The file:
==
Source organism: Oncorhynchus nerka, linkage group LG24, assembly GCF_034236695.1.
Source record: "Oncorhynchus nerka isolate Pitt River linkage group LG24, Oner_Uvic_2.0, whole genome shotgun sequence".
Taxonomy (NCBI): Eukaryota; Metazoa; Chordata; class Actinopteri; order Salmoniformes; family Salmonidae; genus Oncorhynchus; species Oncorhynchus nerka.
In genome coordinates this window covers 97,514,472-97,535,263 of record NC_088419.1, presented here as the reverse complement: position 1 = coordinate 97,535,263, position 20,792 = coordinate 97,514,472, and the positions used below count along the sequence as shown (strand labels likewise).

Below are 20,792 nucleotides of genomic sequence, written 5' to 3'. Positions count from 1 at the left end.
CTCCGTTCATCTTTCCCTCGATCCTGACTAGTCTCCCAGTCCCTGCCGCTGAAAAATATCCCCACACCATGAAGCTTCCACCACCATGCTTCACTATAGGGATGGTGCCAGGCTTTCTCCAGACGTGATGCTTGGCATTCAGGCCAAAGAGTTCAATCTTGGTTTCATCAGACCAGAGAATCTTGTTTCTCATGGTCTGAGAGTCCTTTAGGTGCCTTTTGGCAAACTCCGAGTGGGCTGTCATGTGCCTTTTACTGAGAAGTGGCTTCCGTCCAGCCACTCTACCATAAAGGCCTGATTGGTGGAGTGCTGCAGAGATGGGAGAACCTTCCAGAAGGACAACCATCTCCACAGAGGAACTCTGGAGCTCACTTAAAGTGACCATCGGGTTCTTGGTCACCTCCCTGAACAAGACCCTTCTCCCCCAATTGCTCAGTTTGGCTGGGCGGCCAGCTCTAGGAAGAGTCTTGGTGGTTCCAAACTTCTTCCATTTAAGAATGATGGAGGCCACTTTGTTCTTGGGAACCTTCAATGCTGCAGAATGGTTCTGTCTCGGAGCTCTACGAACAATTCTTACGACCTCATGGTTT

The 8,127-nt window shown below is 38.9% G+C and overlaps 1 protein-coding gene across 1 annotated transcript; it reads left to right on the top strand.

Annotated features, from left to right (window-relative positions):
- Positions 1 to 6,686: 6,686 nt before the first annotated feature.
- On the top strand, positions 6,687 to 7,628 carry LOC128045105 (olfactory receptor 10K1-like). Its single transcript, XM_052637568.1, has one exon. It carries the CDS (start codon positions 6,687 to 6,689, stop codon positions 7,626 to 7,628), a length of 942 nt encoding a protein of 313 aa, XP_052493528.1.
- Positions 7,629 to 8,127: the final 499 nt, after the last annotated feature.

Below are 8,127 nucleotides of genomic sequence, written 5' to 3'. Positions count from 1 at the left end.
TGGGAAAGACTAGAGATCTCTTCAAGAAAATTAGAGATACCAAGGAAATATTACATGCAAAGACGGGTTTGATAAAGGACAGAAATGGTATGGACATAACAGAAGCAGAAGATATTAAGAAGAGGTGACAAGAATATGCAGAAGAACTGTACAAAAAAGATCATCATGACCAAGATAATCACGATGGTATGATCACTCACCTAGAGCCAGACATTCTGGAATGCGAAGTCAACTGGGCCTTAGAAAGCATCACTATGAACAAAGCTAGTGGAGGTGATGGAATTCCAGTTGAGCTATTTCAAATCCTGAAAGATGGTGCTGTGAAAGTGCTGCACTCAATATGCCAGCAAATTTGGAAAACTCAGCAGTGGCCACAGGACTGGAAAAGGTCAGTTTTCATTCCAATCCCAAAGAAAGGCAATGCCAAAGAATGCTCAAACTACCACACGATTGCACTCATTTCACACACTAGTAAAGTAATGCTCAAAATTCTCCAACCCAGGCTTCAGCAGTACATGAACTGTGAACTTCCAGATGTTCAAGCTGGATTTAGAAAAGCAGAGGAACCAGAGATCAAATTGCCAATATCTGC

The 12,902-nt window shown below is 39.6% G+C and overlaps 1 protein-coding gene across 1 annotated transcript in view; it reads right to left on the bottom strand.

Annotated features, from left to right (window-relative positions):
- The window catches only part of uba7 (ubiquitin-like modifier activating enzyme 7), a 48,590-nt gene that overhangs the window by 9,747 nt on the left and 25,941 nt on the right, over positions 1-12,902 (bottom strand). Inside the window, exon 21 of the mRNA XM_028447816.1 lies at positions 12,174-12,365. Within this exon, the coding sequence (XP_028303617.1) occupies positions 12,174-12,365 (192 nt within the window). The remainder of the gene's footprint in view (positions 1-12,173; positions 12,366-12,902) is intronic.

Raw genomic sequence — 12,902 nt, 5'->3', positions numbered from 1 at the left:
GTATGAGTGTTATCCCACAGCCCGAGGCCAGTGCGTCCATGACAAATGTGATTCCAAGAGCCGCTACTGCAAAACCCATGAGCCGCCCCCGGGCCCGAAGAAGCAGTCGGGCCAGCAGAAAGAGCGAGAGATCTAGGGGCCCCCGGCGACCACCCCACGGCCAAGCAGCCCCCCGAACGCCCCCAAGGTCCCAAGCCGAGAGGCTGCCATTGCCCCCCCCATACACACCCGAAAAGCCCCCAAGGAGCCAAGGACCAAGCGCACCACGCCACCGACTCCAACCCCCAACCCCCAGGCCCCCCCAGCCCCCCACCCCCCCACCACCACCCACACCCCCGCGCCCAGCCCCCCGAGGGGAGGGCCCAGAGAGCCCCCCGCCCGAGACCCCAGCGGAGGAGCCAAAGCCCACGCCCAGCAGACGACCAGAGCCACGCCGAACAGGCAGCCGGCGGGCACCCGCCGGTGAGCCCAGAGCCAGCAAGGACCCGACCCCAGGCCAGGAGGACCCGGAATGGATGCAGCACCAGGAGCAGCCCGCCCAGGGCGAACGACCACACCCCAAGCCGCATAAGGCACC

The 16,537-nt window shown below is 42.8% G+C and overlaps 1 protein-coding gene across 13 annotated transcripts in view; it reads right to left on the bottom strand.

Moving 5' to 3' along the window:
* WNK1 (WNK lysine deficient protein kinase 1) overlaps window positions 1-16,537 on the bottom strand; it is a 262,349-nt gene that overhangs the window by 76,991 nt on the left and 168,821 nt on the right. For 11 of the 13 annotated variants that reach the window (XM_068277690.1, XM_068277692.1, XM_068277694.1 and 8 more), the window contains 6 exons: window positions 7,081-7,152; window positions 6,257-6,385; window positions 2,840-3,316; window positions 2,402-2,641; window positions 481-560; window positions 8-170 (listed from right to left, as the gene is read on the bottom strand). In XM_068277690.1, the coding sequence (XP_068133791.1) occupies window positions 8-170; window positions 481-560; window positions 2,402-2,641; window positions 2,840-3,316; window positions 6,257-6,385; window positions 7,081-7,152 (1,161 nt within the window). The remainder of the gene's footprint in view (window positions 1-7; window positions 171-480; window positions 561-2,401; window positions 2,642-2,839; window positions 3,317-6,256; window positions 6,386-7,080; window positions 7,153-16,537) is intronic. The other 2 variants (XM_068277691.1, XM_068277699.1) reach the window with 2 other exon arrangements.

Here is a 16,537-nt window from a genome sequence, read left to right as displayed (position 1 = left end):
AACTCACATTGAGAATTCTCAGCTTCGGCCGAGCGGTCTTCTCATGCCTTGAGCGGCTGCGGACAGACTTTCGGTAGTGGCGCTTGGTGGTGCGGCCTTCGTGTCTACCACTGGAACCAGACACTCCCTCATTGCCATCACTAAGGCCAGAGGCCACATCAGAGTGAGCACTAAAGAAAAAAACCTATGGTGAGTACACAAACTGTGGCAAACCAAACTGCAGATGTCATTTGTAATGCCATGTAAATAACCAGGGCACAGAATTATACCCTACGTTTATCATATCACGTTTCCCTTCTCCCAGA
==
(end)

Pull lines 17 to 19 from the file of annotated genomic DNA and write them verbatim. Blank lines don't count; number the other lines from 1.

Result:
Raw genomic sequence — 12,902 nt, 5'->3', positions numbered from 1 at the left:
GTATGAGTGTTATCCCACAGCCCGAGGCCAGTGCGTCCATGACAAATGTGATTCCAAGAGCCGCTACTGCAAAACCCATGAGCCGCCCCCGGGCCCGAAGAAGCAGTCGGGCCAGCAGAAAGAGCGAGAGATCTAGGGGCCCCCGGCGACCACCCCACGGCCAAGCAGCCCCCCGAACGCCCCCAAGGTCCCAAGCCGAGAGGCTGCCATTGCCCCCCCCATACACACCCGAAAAGCCCCCAAGGAGCCAAGGACCAAGCGCACCACGCCACCGACTCCAACCCCCAACCCCCAGGCCCCCCCAGCCCCCCACCCCCCCACCACCACCCACACCCCCGCGCCCAGCCCCCCGAGGGGAGGGCCCAGAGAGCCCCCCGCCCGAGACCCCAGCGGAGGAGCCAAAGCCCACGCCCAGCAGACGACCAGAGCCACGCCGAACAGGCAGCCGGCGGGCACCCGCCGGTGAGCCCAGAGCCAGCAAGGACCCGACCCCAGGCCAGGAGGACCCGGAATGGATGCAGCACCAGGAGCAGCCCGCCCAGGGCGAACGACCACACCCCAAGCCGCATAAGGCACC

The 16,537-nt window shown below is 42.8% G+C and overlaps 1 protein-coding gene across 13 annotated transcripts in view; it reads right to left on the bottom strand.